Homes on Chrome Avenue in Carteret, N.J., used to be across the street from a U.S. Metals smelter site. USA TODAY tested soil samples from yards and public rights of way in the Chrome neighborhood. Many of those tests showed elevated lead levels. (By Eileen Blass, USA TODAY)
McLean, VA (written by Kaitlyn Ridel/USA Today) -- Thousands of U.S. children with dangerous amounts of lead in their blood may go unassisted this year because local health departments can't afford to monitor them, a survey of major cities by USA TODAY shows.
In May, the Centers for Disease Control and Prevention cut in half the amount of lead that should trigger medical monitoring and other actions in children younger than 6.
The CDC's action came after its scientific advisory board concluded that even small amounts of lead exposure are associated with reduced IQs, attention problems and poor academic achievement. The new guidelines mean that 450,000 kids are at risk of lead poisoning, up from 77,000.
When a child has a dangerously high blood lead level, health departments try to conduct a home inspection to locate the possible sources of lead poisoning in the child's environment and monitor the child over time to make sure his or her blood lead level improves.
But most local health departments said they can't afford to offer this service to all the children who meet the CDC's new standard, which was reduced from 10 micrograms per deciliter of lead in a child's blood to 5.
Congress cut the CDC budget for lead poisoning prevention programs by 94%, from $29 million in fiscal year 2011 to $2 million for 2012.
"We are actually going to see a reduction or even elimination in services for children at (a level of) 10 and above," said Rebecca Morley, executive director of the National Center for Healthy Housing, which works to eliminate lead poisoning. "It is very concerning because at the same time we are learning about the harmful effects of even much lower levels."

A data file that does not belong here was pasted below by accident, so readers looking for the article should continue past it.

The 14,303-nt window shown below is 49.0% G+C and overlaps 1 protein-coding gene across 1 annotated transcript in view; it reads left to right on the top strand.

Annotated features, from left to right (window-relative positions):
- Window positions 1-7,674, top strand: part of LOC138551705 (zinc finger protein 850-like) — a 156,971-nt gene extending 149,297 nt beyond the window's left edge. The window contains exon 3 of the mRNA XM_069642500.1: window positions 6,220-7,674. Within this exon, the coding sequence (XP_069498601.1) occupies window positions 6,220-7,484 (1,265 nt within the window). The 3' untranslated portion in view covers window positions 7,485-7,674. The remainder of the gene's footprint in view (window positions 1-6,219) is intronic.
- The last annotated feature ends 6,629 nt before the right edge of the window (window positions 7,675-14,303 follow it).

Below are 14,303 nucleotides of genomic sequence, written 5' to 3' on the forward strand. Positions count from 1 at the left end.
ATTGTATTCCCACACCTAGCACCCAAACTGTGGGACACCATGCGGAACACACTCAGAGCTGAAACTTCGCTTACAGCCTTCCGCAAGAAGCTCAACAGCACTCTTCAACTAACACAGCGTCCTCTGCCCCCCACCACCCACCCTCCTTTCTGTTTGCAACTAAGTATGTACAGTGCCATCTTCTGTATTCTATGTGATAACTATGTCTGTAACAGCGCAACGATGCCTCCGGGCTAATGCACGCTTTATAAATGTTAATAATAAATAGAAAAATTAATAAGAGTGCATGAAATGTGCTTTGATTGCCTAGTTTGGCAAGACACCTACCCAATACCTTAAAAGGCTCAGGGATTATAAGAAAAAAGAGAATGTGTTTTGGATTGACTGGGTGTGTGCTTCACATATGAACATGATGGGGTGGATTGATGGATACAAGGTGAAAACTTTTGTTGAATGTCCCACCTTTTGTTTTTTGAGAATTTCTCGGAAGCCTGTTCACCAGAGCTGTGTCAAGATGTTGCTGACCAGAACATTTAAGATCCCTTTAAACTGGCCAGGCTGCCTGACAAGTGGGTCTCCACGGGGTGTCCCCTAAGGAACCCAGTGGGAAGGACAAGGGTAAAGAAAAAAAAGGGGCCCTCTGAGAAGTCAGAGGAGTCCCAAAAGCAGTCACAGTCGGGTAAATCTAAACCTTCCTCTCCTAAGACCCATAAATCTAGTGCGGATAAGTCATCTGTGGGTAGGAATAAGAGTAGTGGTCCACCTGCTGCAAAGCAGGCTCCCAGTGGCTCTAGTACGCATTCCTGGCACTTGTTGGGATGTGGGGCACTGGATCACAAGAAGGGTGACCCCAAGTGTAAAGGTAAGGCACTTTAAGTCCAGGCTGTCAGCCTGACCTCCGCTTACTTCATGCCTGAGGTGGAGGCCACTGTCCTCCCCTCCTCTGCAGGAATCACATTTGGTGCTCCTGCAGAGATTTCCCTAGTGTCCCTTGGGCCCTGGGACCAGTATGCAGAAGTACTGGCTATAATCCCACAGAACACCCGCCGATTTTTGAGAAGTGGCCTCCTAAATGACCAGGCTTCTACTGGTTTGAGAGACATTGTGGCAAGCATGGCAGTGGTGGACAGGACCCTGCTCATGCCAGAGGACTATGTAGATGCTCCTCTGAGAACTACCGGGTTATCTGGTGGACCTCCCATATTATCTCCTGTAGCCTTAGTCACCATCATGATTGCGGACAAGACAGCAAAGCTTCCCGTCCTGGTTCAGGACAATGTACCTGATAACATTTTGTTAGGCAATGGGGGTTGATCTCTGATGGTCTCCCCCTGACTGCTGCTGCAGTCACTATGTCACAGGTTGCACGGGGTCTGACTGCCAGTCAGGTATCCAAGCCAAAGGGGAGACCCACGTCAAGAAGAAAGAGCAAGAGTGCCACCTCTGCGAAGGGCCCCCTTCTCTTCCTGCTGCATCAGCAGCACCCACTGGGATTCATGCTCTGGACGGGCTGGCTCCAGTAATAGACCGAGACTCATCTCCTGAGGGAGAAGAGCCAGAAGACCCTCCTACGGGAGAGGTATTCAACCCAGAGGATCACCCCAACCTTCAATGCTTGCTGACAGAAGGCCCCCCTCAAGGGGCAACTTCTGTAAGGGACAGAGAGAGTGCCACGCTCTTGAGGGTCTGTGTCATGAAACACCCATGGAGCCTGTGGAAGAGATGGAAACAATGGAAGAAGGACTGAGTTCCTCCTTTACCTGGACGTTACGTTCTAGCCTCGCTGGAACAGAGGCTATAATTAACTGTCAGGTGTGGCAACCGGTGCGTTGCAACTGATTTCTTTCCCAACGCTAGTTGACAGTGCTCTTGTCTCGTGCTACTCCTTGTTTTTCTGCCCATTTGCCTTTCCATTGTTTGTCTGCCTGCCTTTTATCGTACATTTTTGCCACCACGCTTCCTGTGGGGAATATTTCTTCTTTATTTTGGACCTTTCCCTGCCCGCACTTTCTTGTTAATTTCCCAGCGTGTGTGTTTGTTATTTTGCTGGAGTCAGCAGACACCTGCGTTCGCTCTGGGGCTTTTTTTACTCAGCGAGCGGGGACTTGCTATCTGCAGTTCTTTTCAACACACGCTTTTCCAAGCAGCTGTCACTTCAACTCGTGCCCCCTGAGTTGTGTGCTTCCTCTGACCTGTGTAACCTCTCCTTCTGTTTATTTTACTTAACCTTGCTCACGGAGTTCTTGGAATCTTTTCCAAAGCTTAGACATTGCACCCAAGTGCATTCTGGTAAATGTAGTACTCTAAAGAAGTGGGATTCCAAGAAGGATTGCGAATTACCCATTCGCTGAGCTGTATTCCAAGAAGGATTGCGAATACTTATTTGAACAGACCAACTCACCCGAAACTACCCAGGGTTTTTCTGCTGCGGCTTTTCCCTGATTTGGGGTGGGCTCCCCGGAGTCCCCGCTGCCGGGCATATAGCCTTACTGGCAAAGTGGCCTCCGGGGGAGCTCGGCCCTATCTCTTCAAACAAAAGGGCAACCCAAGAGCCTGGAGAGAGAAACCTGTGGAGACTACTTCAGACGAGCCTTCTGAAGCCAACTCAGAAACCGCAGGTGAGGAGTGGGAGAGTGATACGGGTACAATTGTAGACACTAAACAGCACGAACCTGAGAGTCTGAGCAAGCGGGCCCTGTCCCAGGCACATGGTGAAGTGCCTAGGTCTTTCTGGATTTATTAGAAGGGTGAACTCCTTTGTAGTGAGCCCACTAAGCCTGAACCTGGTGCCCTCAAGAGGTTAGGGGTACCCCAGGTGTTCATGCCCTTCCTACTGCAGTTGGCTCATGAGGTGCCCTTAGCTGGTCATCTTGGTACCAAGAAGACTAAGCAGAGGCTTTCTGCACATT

Asked about the funding shortfall, the CDC said in a statement Monday that it "remains committed to reaching the national goal of eliminating childhood lead poisoning as a public health concern by 2020" and that it will work with other federal, state and local officials to make the best use of available funds.
USA TODAY's survey of 21 city health departments shows:
• Only one city, Portland, Ore., does automatic home inspections to determine the source of a child's lead poisoning at the CDC's new poisoning level of 5.
• Twenty departments only offer home inspections at blood lead levels above 10, the old standard set in 1991, and a few do so at 20 or higher.
• Health departments in 14 cities say they have the funds for automatic educational outreach such as mailing information to families of children at the new action level. This means families in about one third of the cities might never receive educational assistance for children meeting the new standard. One city surveyed, St. Louis, sends educational material to families with children with levels of 1 or above.
The Boston Public Health Commission will begin to send information this month to families with children whose lead levels are 5 or above.
"It's better to get information to parents and educate them, and make sure their environment is lead safe," says Leon Bethune, the commission's environmental health director.
The most common sources of lead poisoning are lead-based paint, house dust, water and contaminated soil. Other sources include toys, imported spices and food or candy.
Betsy Berwanger, 56, said a nurse came to her home to educate her family about possible sources of lead after the Cincinnati Health Department found her son Zane, 1, had a blood lead level of 5.1 in June.
She said the nurse told her how lead can be tracked in the house through dirt on a person's shoes or by imported toys.
"It never would have occurred to me lead would be in the paint of children's toys," Berwanger said. Last week, Zane's latest result showed half the lead level of the test in June.
"It is almost miraculous," Berwanger said.
What parents can do
Here are some tips for parents on how to prevent lead poisoning at home.
Get kids tested. Pediatricians and local health departments can test children's blood to measure lead levels. They can also provide advice on how to test homes, yards and gardens for lead.
Wash up. Children are often exposed to lead from putting dirty toys or hands in their mouths.
Create barriers. Keep children away from lead chipping paint on walls and windowsills. Also use contact paper or duct tape to cover holes in walls or block access to other sources of lead.
Wash floors and windows regularly. Floors and windows hold house dust, which is a major source of lead in the home.
Eat well. Good nutrition can protect children from the effects of lead exposure through less absorption.
Avoid bare soil. Soil can contain lead from paint, leaded gasoline and factory emissions. Plant grass or invest in a sandbox so children are not directly playing in the dirt.